Stanwick Iron Age Fort
OS grid reference:- NZ 183 124
A complex of earthworks mark the remains of the first century AD Stanwick Iron Age Fort, defensive fortifications of the Celtic Brigantes tribe of Notrth Yorkshire. It features over 9 kilometers (5.6 miles) of ditches and ramparts enclosing around 300 hectares (700 acres) of land.
The fortifications are situated some 8 miles (13 km) north of the town of Richmond and 10 miles (16 km) south west of Darlington, near to Scotch Corner and the remains of the Roman fort and bridge at Piercebridge.
Evidence exists to define the fortifications as being contemporary with the Late Iron Age and start of the Roman presence in Britain, the fort may have lost its importance around 70AD with the increasing Roman conquest of the area.
Sir Mortimer Wheeler led a team of archaeologists excavating the fort in the summers of 1951 and 1952. Wheeler 's 1954 account of the history and excavation of the ramparts stated it to be an important centre of the Brigantes, he considered it to be the rebel stronghold of the Brigantian Venutius, the ex-partner of the Queen Cartimandua.
The Brigantes were the most powerful tribe in northern Britain in the early Roman period, the warlike Brigantes occupied the largest section of what would later become Northern England, and a significant part of the Midlands. Their name derives from the Celtic goddess Brigantia.Territorially the largest tribe in Britain, their kingdom, centred in what later became Yorkshire, is referred to as Brigantia.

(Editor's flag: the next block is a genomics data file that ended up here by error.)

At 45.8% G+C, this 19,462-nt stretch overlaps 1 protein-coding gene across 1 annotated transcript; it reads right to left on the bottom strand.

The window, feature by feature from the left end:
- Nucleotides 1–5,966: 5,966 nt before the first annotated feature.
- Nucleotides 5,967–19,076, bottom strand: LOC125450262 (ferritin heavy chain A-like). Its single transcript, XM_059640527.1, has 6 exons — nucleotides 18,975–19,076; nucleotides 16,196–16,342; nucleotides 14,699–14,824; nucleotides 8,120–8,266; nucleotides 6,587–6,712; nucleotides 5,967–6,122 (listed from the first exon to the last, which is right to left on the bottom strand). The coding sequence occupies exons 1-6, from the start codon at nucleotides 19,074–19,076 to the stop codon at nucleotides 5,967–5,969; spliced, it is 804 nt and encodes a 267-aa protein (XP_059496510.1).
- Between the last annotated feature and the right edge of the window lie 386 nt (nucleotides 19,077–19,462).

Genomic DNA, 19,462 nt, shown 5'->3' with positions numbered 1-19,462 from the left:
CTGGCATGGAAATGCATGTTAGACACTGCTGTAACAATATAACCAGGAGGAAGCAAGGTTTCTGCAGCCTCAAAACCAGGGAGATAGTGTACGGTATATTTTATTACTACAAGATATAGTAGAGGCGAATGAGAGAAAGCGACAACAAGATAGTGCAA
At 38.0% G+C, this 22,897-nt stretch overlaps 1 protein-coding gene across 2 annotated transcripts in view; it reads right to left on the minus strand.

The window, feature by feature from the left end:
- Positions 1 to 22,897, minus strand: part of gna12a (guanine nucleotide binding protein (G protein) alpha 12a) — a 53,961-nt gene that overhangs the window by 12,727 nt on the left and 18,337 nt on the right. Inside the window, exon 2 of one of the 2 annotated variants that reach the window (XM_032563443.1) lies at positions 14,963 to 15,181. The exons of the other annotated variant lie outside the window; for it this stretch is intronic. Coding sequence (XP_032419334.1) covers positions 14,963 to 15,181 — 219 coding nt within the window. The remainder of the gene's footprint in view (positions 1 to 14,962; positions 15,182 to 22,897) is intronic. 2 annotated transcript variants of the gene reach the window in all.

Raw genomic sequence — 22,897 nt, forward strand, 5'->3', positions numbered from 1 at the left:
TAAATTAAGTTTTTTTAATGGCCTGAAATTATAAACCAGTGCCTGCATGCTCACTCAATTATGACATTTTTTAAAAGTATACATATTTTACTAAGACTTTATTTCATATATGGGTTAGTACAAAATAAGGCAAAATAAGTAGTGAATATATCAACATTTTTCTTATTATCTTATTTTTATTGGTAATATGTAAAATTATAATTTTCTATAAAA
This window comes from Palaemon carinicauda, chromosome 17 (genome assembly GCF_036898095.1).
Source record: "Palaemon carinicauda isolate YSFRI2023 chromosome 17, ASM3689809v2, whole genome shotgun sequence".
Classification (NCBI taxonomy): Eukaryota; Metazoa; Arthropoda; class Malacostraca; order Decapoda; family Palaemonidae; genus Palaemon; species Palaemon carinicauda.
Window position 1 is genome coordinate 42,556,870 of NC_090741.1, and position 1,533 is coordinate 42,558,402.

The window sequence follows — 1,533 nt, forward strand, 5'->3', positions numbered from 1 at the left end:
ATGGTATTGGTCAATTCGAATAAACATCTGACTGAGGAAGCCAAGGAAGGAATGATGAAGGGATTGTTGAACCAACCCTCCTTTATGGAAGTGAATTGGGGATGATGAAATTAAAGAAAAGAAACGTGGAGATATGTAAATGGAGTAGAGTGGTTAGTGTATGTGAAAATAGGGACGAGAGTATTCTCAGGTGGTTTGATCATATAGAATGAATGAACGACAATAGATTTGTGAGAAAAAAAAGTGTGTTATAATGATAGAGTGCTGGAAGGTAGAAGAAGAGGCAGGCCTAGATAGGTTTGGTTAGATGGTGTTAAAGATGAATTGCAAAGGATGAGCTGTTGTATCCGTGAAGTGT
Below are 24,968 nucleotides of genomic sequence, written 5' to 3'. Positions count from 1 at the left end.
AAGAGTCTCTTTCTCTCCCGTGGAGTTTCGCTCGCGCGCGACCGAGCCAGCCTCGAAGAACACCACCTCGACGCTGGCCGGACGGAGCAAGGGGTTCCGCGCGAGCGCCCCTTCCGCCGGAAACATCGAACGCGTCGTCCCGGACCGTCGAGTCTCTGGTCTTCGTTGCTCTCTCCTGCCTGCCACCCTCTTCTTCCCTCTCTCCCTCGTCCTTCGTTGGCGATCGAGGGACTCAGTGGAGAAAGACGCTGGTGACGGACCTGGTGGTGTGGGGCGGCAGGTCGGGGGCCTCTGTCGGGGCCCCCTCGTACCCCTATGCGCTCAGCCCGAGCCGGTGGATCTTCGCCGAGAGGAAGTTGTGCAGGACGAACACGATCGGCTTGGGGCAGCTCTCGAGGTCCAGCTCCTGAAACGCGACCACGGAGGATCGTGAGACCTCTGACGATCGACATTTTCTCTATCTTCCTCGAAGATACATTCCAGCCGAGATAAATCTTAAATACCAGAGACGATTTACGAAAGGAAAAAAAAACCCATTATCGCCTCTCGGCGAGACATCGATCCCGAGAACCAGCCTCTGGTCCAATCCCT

For a time they were strong enough to withstand Romans advancing from the south. After the finally being defeated by the Romans, the Brigantes moved their capital to Aldborough, or Isurium as it was known to the Romans.
The Stanwick fortifications were enlarged and fortified on the arrival of the Romans in Britain in the first century AD. Dividing them into three phases, the earliest Phase I area (Iron Age) was reported to cover 17 acres. Phase II was extended over 130 acres; and Phase 3 further extended the enclosure over another 600 acres. A further extension of earthworks appears to have occurred, but Wheeler thought them to have been constructed at a much later era.
Archaeologists who carried out further work on the site in the 1980s for Durham University and led by Percival Turnbull and Professor Colin Haselgrove, found an adult male burial at the rear of a rampart in the fortifications where a horse's head had been carefully placed upon the body. Turnbull and Haselgrove later concluded that it was one of Cartimandua's "estates" and possibly even the original capital city of Brigantia. The site was not purely defensive, but was used as a trading centre and administrative capital for the Brigantes.
Numerous finds from the site include pottery , an Iron Age sword, still in its well-preserved ash wood scabbard, a human skull revealing considerable damage from wounds inflicted by an axe or a sword, and miscellaneous objects of wood, metal, bone, and basketwork.
The thirteenth century church of St John's stands within the earthworks of the fort, it features a ninth century Saxon cross shaft and other Saxon remains.
In 1845 a hoard of 140 metal artefacts was discovered. It is known as the Stanwick Hoard and included four sets of horse harness for chariots and a bronze horse head mask, were found half a mile away at the village of Melsonby. These are now displayed at the British Museum. The mask is a small bronze model of a horse's head, it is not solid, but constructed from a thin sheet of bronze and was made to be nailed or riveted to a wooden object.
The Stanwick site is now in the care of English Heritage.
From Scotch Corner on the A1 road, take the A66 and then the first right through the village of Melsonby at the crossroads. Continue for a few more miles until arriving at Stanwick-St.-John.